In a new note to clients, Goldman Sachs economists say that U.S. fiscal outlook “is not good.” If you’re reading this you likely already knew that the picture isn’t pretty — but the new Goldman Sachs analysis is noteworthy because its outlook is even more dire than the official projections from the Congressional Budget Office.
While the CBO’s baseline projections anticipate the deficit will be 5.1 percent of GDP ($1.5 trillion) and the national debt will reach 96 percent of GDP in 2028, Goldman expects the deficit by that point will be 7 percent of GDP ($2.1 trillion) and the debt will reach 105 percent of the economy. That baseline assumes that the tax cuts set to expire after 2025 will be extended and that discretionary spending will rise only modestly following the increases Congress approved this year. CBO, by contrast, assumes that the individual tax cuts will expire after 2025 – an assumption the Goldman economists dismiss as “somewhat unrealistic” given the frequent extension of temporary tax cuts in the past.
The Goldman economists also explore some scenarios under which the debt and deficit outlook might differ from their forecast, and they note that, on balance, the negative ones seem more likely to play out: “Surprises are clearly possible in both directions, but we believe the risks are tilted in the direction of larger deficits than projected.”
One takeaway from all of this is that the U.S. is running out of fiscal space. “While we do not believe that the US faces a risk to its ability to borrow or repay, the rising debt level could nevertheless have three consequences long before debt sustainability becomes a major obstacle,” the economists say.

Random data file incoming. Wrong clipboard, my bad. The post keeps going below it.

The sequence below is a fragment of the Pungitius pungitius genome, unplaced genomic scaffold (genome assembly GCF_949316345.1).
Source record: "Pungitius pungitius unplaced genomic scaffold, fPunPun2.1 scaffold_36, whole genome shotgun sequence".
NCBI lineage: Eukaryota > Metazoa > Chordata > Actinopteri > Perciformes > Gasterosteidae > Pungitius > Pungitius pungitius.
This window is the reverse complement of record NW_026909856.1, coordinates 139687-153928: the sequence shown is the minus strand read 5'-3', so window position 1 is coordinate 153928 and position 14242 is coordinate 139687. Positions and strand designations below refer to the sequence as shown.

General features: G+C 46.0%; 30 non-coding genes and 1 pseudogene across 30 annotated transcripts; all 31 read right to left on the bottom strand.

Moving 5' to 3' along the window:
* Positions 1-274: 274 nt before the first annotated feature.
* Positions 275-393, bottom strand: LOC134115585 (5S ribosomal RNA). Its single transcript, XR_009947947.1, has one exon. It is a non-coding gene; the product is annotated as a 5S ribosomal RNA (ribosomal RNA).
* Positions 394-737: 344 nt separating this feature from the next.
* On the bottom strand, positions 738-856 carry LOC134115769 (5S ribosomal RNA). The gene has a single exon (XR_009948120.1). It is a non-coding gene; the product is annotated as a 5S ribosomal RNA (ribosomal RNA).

Those consequences include:
- A weakened policy response to the next economic downturn: “lawmakers might hesitate to approve fiscal stimulus in the next downturn in light of the already substantial budget deficit.”
- Slower growth in the next recovery, since fiscal policy has to tighten at some point: “even if the debt and deficit level do not prevent lawmakers from approving countercyclical fiscal stimulus in the next downturn, a desire to stabilize the debt level is likely to restrain growth in the next recovery.”
- Higher borrowing costs that raise the deficit even higher: Goldman economists have estimated that for every percentage point increase in the deficit as a share of GDP, yields on 10-year Treasury bonds go up by 0.2 percentage points.
Lawmakers will eventually need to act to reduce the deficit, but Goldman’s economists don’t expect that to happen anytime soon for a couple of reasons: “First, we will soon enter the period in the political cycle where deficit reduction measures are less common. … Second, there is less political consensus than usual regarding the need for reform. Only 2-3% of the public in recent polling cite the deficit as one of the most important problems facing the government, compared with levels of 15-20% during the fiscal battles of the mid-1990s or the 2011-2013 period.”
While either of those factors could still change, Goldman’s team writes, the recent tax cuts and spending increases seem unlikely to be reversed, meaning that entitlement spending is the only area where Congress might plausibly act — and that hasn’t been a priority for the Trump administration. On top of that, the deficit isn’t likely to be a top issue this election cycle and might not become one in 2020. So don’t look for policy changes to substantially alter the fiscal outlook until at least 2021.